While I love BATMAN, I don’t find it to be a particularly enlightening or insightful movie about the human condition. Jack Napier is a very bad guy who becomes psychotic as the Joker. Bruce Wayne is an introverted, emotionally crippled man who dresses up to kick people as a way of coping. Robert Wuhl plays a reporter who tenaciously dogs his story until the film needs him to go away. Harvey Dent and Commissioner Gordon are pointless. The only character who feels remotely insightful is Vicki Vale, the award-winning photographer who comes to Gotham to chase an urban legend because she’s missing something in her life.

Like most of his later movies, BATMAN is little more than an excuse for Burton to exploit the psychological failings of his characters. While I could watch this movie all day long, I don’t want to listen to it because it’s depressing. (Okay, I want to listen to a few of the Joker’s one-liners.) This Batman is a killer; while the film absolves him of the technicality of the Joker’s death, it’s Batman who punches him off the roof of a building, only to have the Joker catch himself just over the ledge. Tying their origins together (it’s Jack Napier who kills Bruce’s parents, and Bruce who causes Jack to fall into the vat of chemicals to become the Joker) doesn’t work for me because Bruce’s “breakthrough” when he realizes that it was Jack who killed mommy and daddy turns this into a straight revenge movie. It suggests that the lesson Bruce learned about his parents’ murder is that you kill before you are killed.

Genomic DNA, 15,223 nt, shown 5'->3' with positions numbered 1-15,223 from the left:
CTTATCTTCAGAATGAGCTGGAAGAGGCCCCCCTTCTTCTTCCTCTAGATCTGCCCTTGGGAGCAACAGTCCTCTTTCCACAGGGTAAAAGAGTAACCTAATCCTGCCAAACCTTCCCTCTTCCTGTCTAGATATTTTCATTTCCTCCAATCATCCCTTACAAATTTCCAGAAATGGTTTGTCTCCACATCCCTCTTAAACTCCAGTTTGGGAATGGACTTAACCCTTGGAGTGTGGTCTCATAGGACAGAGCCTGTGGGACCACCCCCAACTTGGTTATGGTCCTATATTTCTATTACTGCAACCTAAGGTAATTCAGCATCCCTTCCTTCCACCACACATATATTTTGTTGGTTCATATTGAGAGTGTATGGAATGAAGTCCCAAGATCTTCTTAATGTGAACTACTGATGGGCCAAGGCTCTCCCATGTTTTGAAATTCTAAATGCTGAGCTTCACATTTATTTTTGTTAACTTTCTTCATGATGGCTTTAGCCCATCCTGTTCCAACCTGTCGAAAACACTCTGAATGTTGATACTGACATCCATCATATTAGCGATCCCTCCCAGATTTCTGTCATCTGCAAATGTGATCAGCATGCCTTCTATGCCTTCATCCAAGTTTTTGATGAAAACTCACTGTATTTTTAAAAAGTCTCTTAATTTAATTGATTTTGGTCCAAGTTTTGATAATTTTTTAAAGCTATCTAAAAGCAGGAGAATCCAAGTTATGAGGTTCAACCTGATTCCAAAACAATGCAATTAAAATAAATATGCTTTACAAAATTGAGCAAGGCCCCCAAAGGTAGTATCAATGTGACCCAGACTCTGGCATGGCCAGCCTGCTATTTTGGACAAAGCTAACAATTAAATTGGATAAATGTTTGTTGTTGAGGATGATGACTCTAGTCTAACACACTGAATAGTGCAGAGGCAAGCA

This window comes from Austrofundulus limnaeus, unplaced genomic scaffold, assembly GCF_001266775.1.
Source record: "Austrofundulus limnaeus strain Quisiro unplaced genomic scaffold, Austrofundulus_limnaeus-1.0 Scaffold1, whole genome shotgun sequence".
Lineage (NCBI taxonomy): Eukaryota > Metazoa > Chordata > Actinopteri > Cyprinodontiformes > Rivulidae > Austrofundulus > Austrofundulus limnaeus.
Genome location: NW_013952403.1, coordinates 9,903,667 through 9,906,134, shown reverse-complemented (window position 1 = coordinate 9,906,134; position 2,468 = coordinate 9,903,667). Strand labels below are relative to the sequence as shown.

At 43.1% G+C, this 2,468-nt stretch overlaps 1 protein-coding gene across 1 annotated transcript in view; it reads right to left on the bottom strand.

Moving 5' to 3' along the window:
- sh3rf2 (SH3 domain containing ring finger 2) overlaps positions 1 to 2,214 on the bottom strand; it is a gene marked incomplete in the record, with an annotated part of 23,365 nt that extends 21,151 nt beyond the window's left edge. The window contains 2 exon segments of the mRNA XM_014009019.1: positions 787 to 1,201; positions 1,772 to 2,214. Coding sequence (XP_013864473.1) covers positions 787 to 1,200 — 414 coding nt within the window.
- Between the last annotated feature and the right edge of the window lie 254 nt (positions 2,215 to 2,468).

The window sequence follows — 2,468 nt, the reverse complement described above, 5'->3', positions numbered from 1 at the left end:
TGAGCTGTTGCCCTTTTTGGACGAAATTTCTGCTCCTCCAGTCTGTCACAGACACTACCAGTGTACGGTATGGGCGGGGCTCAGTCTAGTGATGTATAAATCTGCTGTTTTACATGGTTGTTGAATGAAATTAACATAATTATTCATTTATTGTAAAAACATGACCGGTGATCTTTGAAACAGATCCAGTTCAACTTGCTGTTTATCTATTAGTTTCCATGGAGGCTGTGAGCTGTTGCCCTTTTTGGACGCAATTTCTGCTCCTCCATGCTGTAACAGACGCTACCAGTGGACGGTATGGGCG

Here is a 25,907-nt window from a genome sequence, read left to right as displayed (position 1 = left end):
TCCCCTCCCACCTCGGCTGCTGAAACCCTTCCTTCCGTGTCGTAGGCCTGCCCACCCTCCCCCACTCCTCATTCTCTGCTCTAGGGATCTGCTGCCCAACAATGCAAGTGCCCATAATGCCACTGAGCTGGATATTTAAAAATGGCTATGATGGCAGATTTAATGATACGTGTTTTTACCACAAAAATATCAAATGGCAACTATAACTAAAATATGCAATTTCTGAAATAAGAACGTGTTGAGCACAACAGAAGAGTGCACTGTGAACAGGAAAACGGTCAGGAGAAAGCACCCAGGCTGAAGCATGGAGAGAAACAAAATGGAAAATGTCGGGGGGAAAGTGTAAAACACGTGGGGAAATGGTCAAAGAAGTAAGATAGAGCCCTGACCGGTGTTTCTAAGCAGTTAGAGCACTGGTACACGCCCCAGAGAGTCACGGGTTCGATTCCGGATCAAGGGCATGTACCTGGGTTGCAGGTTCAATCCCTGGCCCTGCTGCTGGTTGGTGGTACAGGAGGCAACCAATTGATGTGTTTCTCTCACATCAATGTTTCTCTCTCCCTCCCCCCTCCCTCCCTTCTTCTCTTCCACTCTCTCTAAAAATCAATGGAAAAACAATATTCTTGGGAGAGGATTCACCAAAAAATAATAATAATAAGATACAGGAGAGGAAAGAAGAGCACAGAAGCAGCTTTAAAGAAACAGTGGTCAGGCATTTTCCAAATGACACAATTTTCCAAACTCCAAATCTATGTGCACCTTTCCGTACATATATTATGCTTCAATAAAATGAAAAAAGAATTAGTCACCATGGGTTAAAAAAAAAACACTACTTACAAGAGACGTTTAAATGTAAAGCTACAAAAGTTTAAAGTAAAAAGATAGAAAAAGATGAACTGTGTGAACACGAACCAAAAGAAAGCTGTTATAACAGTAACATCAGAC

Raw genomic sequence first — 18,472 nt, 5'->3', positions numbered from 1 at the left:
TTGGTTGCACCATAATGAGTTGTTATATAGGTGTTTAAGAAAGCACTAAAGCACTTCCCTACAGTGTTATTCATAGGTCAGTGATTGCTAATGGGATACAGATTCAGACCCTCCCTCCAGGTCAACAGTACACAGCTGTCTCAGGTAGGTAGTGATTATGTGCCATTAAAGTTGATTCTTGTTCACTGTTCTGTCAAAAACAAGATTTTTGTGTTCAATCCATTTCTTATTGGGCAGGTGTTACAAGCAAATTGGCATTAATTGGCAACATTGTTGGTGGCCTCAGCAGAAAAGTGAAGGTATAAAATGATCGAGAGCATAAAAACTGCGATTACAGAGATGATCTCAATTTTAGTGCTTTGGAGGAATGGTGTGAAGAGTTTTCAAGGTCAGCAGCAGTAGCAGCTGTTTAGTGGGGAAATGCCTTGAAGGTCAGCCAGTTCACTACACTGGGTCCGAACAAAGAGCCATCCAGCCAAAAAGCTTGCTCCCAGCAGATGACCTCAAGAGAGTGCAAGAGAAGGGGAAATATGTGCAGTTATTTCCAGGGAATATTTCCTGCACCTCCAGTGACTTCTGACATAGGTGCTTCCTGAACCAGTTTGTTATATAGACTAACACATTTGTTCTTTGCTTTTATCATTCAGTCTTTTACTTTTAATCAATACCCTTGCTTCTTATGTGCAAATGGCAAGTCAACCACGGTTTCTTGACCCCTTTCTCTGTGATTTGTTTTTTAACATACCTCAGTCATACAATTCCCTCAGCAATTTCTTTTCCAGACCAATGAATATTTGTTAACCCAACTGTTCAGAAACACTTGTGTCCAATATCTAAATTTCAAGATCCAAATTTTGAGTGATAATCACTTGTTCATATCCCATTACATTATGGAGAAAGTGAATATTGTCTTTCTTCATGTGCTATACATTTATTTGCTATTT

The movie opens by establishing Batman is a bad-ass. Then it becomes Alexander Knox’s story (Robert Wuhl), the reporter tracking down the Batman story no one else seems to believe. Then Vicki Vale enters and it becomes her movie. Then Jack Napier falls into a vat of chemicals and it’s his movie. Then sometimes Batman shows up to punch people, or Bruce Wayne shows up to stare pensively at the wall.

None of this makes BATMAN a bad movie, but I often find I’m less interested in the story than I am just absorbing how cool everything looks. Gotham City is as much a character as anyone else in the film; the city is dark and bleak, with towering, menacing buildings everywhere. When on the ground, the city is often broken and crumbling, but when characters look up Gotham becomes a jungle of steel and various architectural styles, and almost always shrouded in darkness. And the Batmobile is completely stunning; this is, by far, my favorite version of Bats’ car. The costume, too, is pretty darn stunning, and the whole feel of the film marks it as a transitional moment between Adam West’s camp and Chris Nolan’s realism.